Faculty “Work”


On the first Friday in November and just over a week ago, I delivered a workshop for new tenure-stream faculty at my current institution.  I had met them in August just as they were starting an recognized some faces as we assembled for a working lunch.

Now, when I give a workshop, it is “work.”  (I was trained as a higher ed teacher to write lesson plans, balance time for different activities, and construct all of class time with intent.  That is part of why I have been and remain a good “faculty developer” and have been a dedicated student of the scholarship of teaching and learning.) So, we began with reflective writing about their “challenging” classes.  I let them take that term in whatever way made the most sense for their experiences.
The resulting conversation had one flash points, especially around the question of when/why/if faculty can give up on certain students and stop trying to reach them.  Some colleagues said you can never give up; others held to the idea that you can focus on those reaching the bar and let others fend for themselves. We needed those moments of sharpness, and I abandoned certain aspects of my prepared presentation to dig deeper into the issues on the table for those in the workshop.  But in reality, I don’t actually believe that either of those seemingly stalwart positions is entirely true.

I believe that institutions cannot give up on students, but that individual faculty can and should reach a point wherein they can’t do more, give more.  For each faculty member, that point will vary based on individual student circumstances, individual faculty circumstances, and the particulars of a semester for both.  We are all human and need to see that for self-care, sanity, and the ability to give what we must to so many.  Faculty members are neither parents nor therapists to their students, and sometimes, enforcing those and other boundaries is key.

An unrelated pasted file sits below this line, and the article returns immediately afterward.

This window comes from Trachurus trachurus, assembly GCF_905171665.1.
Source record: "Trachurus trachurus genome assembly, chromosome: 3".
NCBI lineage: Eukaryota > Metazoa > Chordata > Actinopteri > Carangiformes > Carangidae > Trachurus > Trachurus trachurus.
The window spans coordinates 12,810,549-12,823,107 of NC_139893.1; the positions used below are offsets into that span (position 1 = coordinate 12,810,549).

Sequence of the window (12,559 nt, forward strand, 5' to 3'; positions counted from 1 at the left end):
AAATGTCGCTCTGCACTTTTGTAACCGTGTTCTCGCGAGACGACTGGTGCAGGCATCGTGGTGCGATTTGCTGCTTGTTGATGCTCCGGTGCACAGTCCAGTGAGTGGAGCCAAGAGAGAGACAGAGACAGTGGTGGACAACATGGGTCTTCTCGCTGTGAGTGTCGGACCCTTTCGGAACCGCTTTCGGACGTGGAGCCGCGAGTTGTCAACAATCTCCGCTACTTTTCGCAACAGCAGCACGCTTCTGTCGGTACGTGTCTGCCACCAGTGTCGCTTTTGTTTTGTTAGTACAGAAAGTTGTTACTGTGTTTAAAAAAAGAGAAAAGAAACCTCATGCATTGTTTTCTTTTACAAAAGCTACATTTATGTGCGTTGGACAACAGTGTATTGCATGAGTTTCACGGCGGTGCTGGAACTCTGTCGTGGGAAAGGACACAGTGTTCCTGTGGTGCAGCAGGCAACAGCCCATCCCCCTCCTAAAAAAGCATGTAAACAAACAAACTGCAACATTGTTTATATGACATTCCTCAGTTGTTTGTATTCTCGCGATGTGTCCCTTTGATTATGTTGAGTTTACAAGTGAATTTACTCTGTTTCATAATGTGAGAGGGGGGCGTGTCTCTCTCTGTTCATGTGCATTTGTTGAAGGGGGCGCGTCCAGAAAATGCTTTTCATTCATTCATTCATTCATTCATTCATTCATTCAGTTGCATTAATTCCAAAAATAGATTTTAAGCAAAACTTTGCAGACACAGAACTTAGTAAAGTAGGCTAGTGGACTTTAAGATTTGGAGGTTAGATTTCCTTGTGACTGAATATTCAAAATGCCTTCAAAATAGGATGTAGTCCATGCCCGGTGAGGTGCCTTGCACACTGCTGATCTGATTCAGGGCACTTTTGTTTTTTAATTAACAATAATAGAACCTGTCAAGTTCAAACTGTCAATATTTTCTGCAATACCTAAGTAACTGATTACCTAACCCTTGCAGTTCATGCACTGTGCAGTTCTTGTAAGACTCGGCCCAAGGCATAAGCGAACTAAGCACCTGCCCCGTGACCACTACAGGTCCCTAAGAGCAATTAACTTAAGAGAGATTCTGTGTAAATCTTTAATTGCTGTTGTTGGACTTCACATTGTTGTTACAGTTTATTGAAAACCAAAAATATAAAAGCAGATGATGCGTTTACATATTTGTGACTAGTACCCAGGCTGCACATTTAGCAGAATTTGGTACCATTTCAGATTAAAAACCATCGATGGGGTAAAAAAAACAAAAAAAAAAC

But the core of faculty work IS supporting students, seeing them in class and on the ground–and getting them what they need in and out of the classroom.  That particular view is essential to student success.  Colleagues in Student Affairs, broadly construed, and other colleagues who provide academic support and life support in various divisions and constructs are essential to student success as well.  However, they can’t do that essential work without communication from and partnership with faculty.  How can any such staff member see what a faculty member sees in a class construct?  Attendance problems, missing work, tired and overworked, confused, unfocused, lost, uncommitted. All of these work and phrases faculty will use to describe struggling students–but what lies beneath that? Faculty can’t solve it, even if they want to get beneath.  Others can, and working together makes all the difference.

Yes, those partnerships add to the workload of already-overtaxed faculty in the US (and elsewhere), but we are, none of us, doing our work for students without this crucial extra step, yes, extra work–that matters so much more than many think.